3. TSR Caps. In order to reward both relative and absolute performance, some companies with relative TSR plans have placed a cap on payouts when absolute TSR is negative. These caps often limit payouts to 100% of target despite the company’s ability to outperform in a down market, as shareholders lost value during the performance period.The obvious issue with this approach is the lack of symmetry. Specifically, if the share price increases significantly, but relative TSR is below the threshold level, no payouts will occur. Thus, shareholders will realize a significant increase in stock value and management does not receive a payout (contrast this result with stock options, where management would realize a significant amount of “intrinsic value”). The lack of symmetry and the general belief that out-performance in a down stock market should be rewarded has likely led companies to refrain from imposing caps on payouts.This may change as shareholders and the proxy advisory firms continue to apply pressure on companies to better align pay and performance. In addition, the SEC proposed rules required under Dodd Frank in July 2015 that when finalized will require disclosure of the relationship of pay and TSR (both relative and absolute). This disclosure could impact the design of incentive plans including TSR-based plans to further align realized compensation with shareholder returns (including the use of TSR caps).
Michael Kesner is principal and Jennifer Kwech is senior manager of Deloitte Consulting LLP’s Compensation Strategies Practice.
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The succession work boards oversee is more complex than it once was. Oversight of the internal talent pipeline has grown beyond a narrow focus on CEO successors to include other internal and external talent. This relatively new role for the board or governance committee demands the hands-on ability to assess upper-management aptitude and readiness for the top job.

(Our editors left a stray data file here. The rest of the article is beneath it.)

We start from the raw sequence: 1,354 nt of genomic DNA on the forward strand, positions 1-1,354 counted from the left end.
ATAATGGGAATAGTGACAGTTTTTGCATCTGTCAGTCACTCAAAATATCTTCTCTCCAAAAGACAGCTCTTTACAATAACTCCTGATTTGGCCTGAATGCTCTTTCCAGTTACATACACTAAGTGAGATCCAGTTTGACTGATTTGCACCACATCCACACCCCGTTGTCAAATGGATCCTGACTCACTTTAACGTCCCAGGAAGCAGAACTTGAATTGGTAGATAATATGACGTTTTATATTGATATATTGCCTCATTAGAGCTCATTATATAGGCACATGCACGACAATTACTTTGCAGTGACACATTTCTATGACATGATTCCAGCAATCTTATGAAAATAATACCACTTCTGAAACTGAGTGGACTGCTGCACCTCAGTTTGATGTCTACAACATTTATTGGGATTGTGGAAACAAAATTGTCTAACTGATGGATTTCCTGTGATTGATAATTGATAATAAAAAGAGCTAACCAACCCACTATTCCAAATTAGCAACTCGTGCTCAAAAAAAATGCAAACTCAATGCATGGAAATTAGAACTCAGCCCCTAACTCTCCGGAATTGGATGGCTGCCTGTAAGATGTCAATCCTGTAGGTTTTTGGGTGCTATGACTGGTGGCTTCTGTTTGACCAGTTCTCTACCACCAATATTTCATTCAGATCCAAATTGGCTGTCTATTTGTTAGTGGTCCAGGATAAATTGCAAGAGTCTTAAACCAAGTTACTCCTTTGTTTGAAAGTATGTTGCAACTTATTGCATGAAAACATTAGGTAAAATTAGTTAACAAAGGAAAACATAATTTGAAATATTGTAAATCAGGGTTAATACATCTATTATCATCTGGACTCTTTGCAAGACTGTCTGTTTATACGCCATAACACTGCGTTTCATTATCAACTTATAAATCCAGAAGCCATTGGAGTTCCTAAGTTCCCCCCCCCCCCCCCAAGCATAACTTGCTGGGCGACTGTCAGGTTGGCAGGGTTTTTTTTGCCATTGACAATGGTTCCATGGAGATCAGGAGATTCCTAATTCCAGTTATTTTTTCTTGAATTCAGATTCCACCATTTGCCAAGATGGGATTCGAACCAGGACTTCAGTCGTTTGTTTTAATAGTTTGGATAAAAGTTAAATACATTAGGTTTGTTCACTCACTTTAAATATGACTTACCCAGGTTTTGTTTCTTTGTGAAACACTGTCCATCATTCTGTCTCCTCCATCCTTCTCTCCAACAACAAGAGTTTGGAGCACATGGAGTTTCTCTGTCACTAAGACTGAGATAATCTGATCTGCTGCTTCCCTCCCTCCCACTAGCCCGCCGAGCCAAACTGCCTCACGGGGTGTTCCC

On September 21, the NACD Atlanta Chapter invited three exemplary former CEOs who serve on public boards to advise Atlanta-area directors on how to navigate this more demanding process. The panel, moderated by NACD President Peter R. Gleason, was comprised of Richard Anderson, previously CEO of Delta Airlines, and member of the Cargill and Medtronic boards; Martha Brooks, former CEO of Alcan, and director of Bombardier and Jabil Circuit; and Frank Blake, former CEO and chair of Home Depot, and currently a director at Delta Airlines.
For context, CEO turnover within the world’s largest 2,500 companies has increased in recent years, according to a 2016 study by PwC titled 2015 CEO Success that analyzed CEO turnover data from 2015 in the U.S. and around the globe. Among the study’s findings were the following data:
CEO turnover around the globe reached a record rate of 16.6 percent.
In North America, the rate of CEO turnover was 14.3 percent.
Planned turnover accounted for 10.9 percent of all turnover indicated in the study.
Force-outs were reported at 3 percent.
CEO turnover triggered by mergers and acquisitions occurred at a rate of 2.8 percent globally and in the U.S.
Looking specifically at U.S. turnover data, of all CEO turnovers, 4.4 percent were planned and 2.2 percent of the CEOs were forced out.
The traditional tactic when seeking new CEO talent has been to “go inside” for the most qualified internal candidate, but boards are now deliberately bringing in external CEO candidates. When the same PwC study compared statistics from 2004 to 2015, the percentage of outsiders hired as CEO increased from 14 percent in 2004 to 22 percent in 2015—a 50 percent increase in external hires in 10 years.
Hiring an outsider to serve as CEO was once seen as a last resort—something that typically only happened when a board had to force out the incumbent CEO suddenly, had failed to groom a suitable successor, or both. In recent years, however, more companies have chosen an outsider CEO, and frequently as part of a planned succession.